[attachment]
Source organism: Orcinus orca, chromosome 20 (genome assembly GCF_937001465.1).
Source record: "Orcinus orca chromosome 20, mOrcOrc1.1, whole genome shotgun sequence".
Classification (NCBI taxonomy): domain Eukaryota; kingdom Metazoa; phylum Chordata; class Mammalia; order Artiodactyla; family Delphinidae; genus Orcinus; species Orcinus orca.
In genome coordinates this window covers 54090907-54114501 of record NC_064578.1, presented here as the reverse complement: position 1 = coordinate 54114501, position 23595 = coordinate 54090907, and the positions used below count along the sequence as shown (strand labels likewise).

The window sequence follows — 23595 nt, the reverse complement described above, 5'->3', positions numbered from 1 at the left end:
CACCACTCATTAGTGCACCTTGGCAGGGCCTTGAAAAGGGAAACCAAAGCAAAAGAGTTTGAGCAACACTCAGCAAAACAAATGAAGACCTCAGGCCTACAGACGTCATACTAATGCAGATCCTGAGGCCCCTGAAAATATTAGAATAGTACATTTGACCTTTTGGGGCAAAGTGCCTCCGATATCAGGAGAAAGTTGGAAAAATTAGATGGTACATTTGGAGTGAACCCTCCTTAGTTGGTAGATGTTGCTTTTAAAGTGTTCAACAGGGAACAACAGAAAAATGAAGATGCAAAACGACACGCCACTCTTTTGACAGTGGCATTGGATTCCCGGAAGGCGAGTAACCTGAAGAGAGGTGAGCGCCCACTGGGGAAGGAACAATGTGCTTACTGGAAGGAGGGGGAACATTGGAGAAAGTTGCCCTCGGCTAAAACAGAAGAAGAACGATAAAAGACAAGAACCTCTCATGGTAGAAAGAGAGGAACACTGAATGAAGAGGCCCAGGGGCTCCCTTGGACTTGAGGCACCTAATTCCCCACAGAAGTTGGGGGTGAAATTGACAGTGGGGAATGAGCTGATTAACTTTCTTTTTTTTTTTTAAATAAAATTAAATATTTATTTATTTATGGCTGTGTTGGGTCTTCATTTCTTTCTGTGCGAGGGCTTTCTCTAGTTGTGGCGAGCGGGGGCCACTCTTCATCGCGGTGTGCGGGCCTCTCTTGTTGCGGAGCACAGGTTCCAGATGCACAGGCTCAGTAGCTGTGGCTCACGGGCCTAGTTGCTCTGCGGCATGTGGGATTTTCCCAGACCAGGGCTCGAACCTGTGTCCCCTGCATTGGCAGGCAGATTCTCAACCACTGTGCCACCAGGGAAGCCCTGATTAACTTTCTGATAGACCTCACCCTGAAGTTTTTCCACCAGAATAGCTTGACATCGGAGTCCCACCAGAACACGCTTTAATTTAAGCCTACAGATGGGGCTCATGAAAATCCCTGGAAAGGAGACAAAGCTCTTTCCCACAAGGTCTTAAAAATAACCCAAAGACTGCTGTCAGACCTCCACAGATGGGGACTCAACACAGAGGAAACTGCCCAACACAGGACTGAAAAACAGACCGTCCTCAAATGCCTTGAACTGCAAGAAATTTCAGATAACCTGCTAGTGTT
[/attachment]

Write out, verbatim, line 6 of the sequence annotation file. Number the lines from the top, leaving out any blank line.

CACCACTCATTAGTGCACCTTGGCAGGGCCTTGAAAAGGGAAACCAAAGCAAAAGAGTTTGAGCAACACTCAGCAAAACAAATGAAGACCTCAGGCCTACAGACGTCATACTAATGCAGATCCTGAGGCCCCTGAAAATATTAGAATAGTACATTTGACCTTTTGGGGCAAAGTGCCTCCGATATCAGGAGAAAGTTGGAAAAATTAGATGGTACATTTGGAGTGAACCCTCCTTAGTTGGTAGATGTTGCTTTTAAAGTGTTCAACAGGGAACAACAGAAAAATGAAGATGCAAAACGACACGCCACTCTTTTGACAGTGGCATTGGATTCCCGGAAGGCGAGTAACCTGAAGAGAGGTGAGCGCCCACTGGGGAAGGAACAATGTGCTTACTGGAAGGAGGGGGAACATTGGAGAAAGTTGCCCTCGGCTAAAACAGAAGAAGAACGATAAAAGACAAGAACCTCTCATGGTAGAAAGAGAGGAACACTGAATGAAGAGGCCCAGGGGCTCCCTTGGACTTGAGGCACCTAATTCCCCACAGAAGTTGGGGGTGAAATTGACAGTGGGGAATGAGCTGATTAACTTTCTTTTTTTTTTTTAAATAAAATTAAATATTTATTTATTTATGGCTGTGTTGGGTCTTCATTTCTTTCTGTGCGAGGGCTTTCTCTAGTTGTGGCGAGCGGGGGCCACTCTTCATCGCGGTGTGCGGGCCTCTCTTGTTGCGGAGCACAGGTTCCAGATGCACAGGCTCAGTAGCTGTGGCTCACGGGCCTAGTTGCTCTGCGGCATGTGGGATTTTCCCAGACCAGGGCTCGAACCTGTGTCCCCTGCATTGGCAGGCAGATTCTCAACCACTGTGCCACCAGGGAAGCCCTGATTAACTTTCTGATAGACCTCACCCTGAAGTTTTTCCACCAGAATAGCTTGACATCGGAGTCCCACCAGAACACGCTTTAATTTAAGCCTACAGATGGGGCTCATGAAAATCCCTGGAAAGGAGACAAAGCTCTTTCCCACAAGGTCTTAAAAATAACCCAAAGACTGCTGTCAGACCTCCACAGATGGGGACTCAACACAGAGGAAACTGCCCAACACAGGACTGAAAAACAGACCGTCCTCAAATGCCTTGAACTGCAAGAAATTTCAGATAACCTGCTAGTGTT